A Tutor's Back-to-School Wish List
You may have braved the aisles of your local big box store already to complete your back-to-school shopping. Or maybe you have an Amazon box with the requisite supplies that your child's teacher listed for this year. However, if you have an upper elementary school-age child at home, I have some additional supply recommendations for you. These are items that, while rarely included in teachers' supply lists, will help make homework and projects go more smoothly. After years of helping children to complete their homework, I have noticed that many kids either do not have these supplies or do not know where to find them in their households. You do not need to rush out to have them on-hand for the first week of school, but I recommend rounding up these supplies during the first grading period.
Large hole punch
By the sixth grade many teachers expect that students will keep their papers in three-ring binders. Yet, they sometimes hand out papers that are not hole punched. (I have been that teacher who is guilty of forgetting to hit the hole punch button on the photocopier.) If you have a desktop hole punch at home, it is much more likely that your child will keep his or her papers organized properly instead of allowing them to accumulate in the binder pockets.
A place to store loose-leaf paper
If your child is using a binder or binders for class, he also needs loose-leaf paper. Yet, he can't fit an entire ream of it into a binder at one time. When I was working in the classroom, I saw many a package of paper meet its untimely demise in a dark corner of a locker. I've also seen more than a few packets go missing or get wadded up in children's works spaces at home. For this reason, I recommend that paper packets be stored at home in a paper tray or in plastic drawers like this set.
At home its easy to lose track of pencils, pens, and other school supplies. I have found that the students with whom I work who have organizational difficulties fare much better when they can see their supplies out in the open; closed bins and drawers do not tend to function as well for them. A simple pencil cup, which can be a mug or upcycled container, tends to be the best organizational choice.
Whether for measurement or drawing straight lines for homework and projects, your child will eventually need an accurate ruler with both centimeter and inch markings.
This is an optional supply but one I highly recommend for children who have trouble keeping their writing neat and organized. It is one of the best tools for minimizing mathematical errors. Of course, it also comes in handy for math and science graphing.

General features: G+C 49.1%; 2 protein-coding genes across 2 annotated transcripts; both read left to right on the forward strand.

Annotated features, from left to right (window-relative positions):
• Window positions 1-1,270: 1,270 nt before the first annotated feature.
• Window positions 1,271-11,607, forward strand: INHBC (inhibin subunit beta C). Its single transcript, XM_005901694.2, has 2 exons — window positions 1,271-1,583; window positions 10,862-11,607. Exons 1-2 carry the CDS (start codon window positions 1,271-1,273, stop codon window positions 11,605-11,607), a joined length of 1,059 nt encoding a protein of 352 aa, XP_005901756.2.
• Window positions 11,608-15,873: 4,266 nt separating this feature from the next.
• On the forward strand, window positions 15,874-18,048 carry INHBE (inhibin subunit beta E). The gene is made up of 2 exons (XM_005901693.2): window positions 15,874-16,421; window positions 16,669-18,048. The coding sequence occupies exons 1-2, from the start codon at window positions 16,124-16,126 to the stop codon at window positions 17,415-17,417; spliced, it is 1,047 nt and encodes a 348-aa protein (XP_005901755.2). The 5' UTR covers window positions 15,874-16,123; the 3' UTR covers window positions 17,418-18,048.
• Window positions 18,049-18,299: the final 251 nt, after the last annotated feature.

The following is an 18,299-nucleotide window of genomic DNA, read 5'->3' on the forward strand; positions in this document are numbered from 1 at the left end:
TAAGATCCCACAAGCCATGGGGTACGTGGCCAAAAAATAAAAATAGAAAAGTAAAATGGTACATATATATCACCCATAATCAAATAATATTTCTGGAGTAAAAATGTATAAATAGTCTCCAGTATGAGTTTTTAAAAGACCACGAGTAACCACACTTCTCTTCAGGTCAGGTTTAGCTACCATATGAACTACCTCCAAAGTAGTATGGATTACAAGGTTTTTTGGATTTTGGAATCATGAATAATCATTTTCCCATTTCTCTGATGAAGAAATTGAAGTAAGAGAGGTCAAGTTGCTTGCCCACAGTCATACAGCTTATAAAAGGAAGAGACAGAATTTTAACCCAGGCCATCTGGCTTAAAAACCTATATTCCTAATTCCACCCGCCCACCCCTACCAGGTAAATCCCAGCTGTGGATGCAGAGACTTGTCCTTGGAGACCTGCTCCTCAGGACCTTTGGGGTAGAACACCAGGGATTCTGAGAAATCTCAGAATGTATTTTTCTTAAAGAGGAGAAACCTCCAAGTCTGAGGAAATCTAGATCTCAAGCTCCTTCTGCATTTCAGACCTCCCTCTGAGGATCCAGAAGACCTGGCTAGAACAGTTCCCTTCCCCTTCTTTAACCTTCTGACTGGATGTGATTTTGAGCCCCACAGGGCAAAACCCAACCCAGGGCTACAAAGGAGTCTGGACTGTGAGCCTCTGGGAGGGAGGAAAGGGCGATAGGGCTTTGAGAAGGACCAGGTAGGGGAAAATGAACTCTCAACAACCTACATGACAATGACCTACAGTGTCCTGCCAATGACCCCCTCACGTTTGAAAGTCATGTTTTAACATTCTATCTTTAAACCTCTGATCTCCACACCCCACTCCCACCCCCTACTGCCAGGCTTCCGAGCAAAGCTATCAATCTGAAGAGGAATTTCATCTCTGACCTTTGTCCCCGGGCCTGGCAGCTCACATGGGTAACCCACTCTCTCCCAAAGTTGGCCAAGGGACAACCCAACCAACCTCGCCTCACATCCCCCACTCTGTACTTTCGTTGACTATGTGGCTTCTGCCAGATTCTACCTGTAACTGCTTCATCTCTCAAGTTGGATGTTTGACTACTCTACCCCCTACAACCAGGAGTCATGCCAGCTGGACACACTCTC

While students usually use mental math and pencil-and-paper computation, they are sometimes permitted to use a calculator for math and science homework or to check their work. Many of the children whom I tutor tend to use a phone or computer for these purposes. Because of the distractions that internet-enabled technology can pose, I recommend a single-purpose solar-powered calculator instead. The TI 30X is a great, inexpensive model. Another benefit of using a scientific calculator is that it will follow the order of operations and provide necessary algebraic functions that can be more challenging to find on cellular phone, computer, and tablet calculators.
Your child will turn in multi-page assignments that need to be stapled and will probably have multi-page packets that need to be re-stapled. Having a stapler and/or binder clips on hand is useful.
Eventually your child is going to have a project for school. There will be small homework assignments that he or she will be expected to completed in just a few days, and there will be larger posters or displays. Not every student does well to plan and communicate about their needs for these projects. Be ready in advance and have the following in your child's work space: poster board, tape or glue stick, scissors, markers or colored pencils.
Storage for old papers
By the end of a grading period, binders or folders are usually bulging with papers that need to be purged. Yet, you might not want to recycle them all. Perhaps your child has end-of-term exams, or maybe you are creating a portfolio as a means of monitoring academic progress. Have an organized way for your child to dump out these old papers. It could be hanging folders, pocket folders, or an accordion file.
A place to keep it all
It's important to have one place to store all of your child's at-home work supplies. That can seem daunting when children often like to switch their homework spots from day to day, but having a home for everything cuts down on time spent searching for supplies as well as on replacement costs if items are misplaced. Rolling carts can be a good solution. (They have the added advantage of not taking up much space.) If you want to design a permanent or semi-permanent work space for your child, I've collected some ideas here.